Tech- Top 10 Forgotten Maintenance Items
Ahh- a month of Top Ten lists… To kick off my lists, the Top Ten maintenance items that are easy ‘do it yourself’ items, yet somehow don’t get done.
Some of them we all know need doing- some are pretty much always forgotten, but all of them are easy to do, and will ultimately save you money.
#10 Clean the spark arrestor in your generator muffler.
RV gensets are required to have spark arrestor installed, and usually have them integrated in to the muffler in the form of a screen, or as an add on in the tail pipe. The trouble is that this screen will become clogged, leading to a loss of power. Onan calls for cleaning it every 50 hours on most models.
Cleaning them is a very simple proccess – either remove the section of tail pipe with the screen and clean it, or if it is integrated in to the muffler, there will be a plug or plugs which you remove and run the genset under load for a few minutes
(! always do this over a non combustible surface- not over dry grass !)
For extra credit, you can buy a can of Onan 4C cleaner, which is great at removing carbon deposits, and run that through at the same time.
#9 Check the water in the house battery
Today’s converter and inverter/charger systems are far better than those of even 10 years ago at maintaining your battery- but they still require maintenance. Remember to follow standard safety practices (safety glasses, remove jewelry, etc.) and use distilled water only. Take the time to inspect the battery connections while you’re at it- including the ground connection.
#8 Test and/or change the smoke detector battery
We all remember to change the batteries in our household smoke detectors regularly, but we forget the RV detector until it starts to beep in the middle of the night!
#7 Lubricate power steps
Kwikee calls for monthly lubrication of their steps- probably 85% of the problems I see with these are due to lack of lubrication. Using the correct product to lubricate the step is as important as lubrication is- while there are many products that will do an adequate job, Kwiklube by Kwikee really works quite well- it goes on thin to penetrate , but gels to a heavy grease consistency, and a can will last a long time.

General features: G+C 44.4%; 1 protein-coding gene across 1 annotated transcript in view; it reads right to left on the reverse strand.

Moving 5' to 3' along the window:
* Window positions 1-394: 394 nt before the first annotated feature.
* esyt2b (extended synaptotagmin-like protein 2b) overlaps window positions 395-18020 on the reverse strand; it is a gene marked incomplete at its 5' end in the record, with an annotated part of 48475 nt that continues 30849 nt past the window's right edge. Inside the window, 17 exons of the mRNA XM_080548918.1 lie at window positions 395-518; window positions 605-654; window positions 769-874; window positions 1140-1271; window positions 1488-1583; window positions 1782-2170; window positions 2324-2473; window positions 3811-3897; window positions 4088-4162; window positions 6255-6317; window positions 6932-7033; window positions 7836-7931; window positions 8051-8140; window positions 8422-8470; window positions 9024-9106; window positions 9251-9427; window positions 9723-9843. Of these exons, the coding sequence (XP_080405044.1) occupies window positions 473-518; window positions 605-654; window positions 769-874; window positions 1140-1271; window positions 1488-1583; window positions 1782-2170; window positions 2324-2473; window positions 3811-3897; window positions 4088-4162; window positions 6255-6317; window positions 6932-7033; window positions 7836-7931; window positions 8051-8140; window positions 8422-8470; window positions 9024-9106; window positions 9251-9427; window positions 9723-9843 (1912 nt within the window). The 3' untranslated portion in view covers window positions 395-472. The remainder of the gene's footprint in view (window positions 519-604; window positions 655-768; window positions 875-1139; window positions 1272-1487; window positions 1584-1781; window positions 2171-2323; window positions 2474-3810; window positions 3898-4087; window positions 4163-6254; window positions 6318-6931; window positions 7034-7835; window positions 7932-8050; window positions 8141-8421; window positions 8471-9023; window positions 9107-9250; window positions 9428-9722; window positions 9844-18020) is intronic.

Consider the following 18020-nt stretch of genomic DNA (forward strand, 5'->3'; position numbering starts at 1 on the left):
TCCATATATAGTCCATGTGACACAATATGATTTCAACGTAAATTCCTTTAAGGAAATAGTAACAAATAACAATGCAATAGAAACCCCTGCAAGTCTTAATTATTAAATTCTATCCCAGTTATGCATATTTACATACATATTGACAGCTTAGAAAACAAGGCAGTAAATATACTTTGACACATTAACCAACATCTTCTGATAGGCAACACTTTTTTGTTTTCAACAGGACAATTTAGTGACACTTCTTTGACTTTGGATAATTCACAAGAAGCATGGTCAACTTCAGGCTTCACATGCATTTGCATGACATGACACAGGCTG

#6 Lubricate the slideout mechanism
While they don’t typically operate as much as the steps- keeping the slideout mechanism lubricated is really a good idea- less stress on the parts and motor, better operation, less battery draw, etc. Spraying the slide seals with a good preservative will also keep them in shape. There are several products for both of these tasks, from companies like Protect All and Thetford.
#5 Drain and flush the water heater tank
The water heater tends to be “out of site, out of mind”, until the tank starts leaking. Atwood and Suburban both recommend at least yearly drain and flush. The Suburban models use an anode rod, which is a consumable item, and should be replaced when it is 75% gone. Atwood uses a plastic plug- do yourself a favor and buy a pack of these to keep in the rig. Replace them at least every other time you drain.
#4 Clean the air conditioner coils and filters
I know right now most of us are not thinking about air conditioning, but the heat will return soon enough! The filters should be cleaned weekly in hot weather when the A/C is running all the time- or as needed in cooler weather. If you keep the filters clean, you won’t have to clean the inside coils as often.
#3 See the end…
#2 Inspect the roof sealants
If you do decide to clean the coils, as I talked about in my blog post Tune up your roof A/C, it’s a great time to carefully inspect all of the seams and sealants on the roof- this should be done at least yearly.
#1 Clean the refrigerator burner
The number one cause of gas electric refrigerators not working on LP gas is a dirty clogged burner. While many will not want to get in to dealing with taking the burner apart to clean it, a lot can be done with a shop vac or air hose- just vacuum or blow out the burner area and flue regularly (of course- don’t hit it with 130 psi air- just enough to get the rust and dirt out). Learn what the flame should look like, and keep it burning well. Your refrigerator and food will thank you for it!
And now- finally, the long awaited…. (drum roll, please)…
#3 Check you fire extinguishers
In addition to checking the gauge and date- if your fire extinguishers are dry chemical type, remove them, turn them upside-down, and bang on them a bit. This will break up the powder which tends to settle and clump (especially in a vehicle).
I hope this gives some ideas about cheap inexpensive things that you can do- and need to be done-
What are your top ten maintenance items that you forget or put off?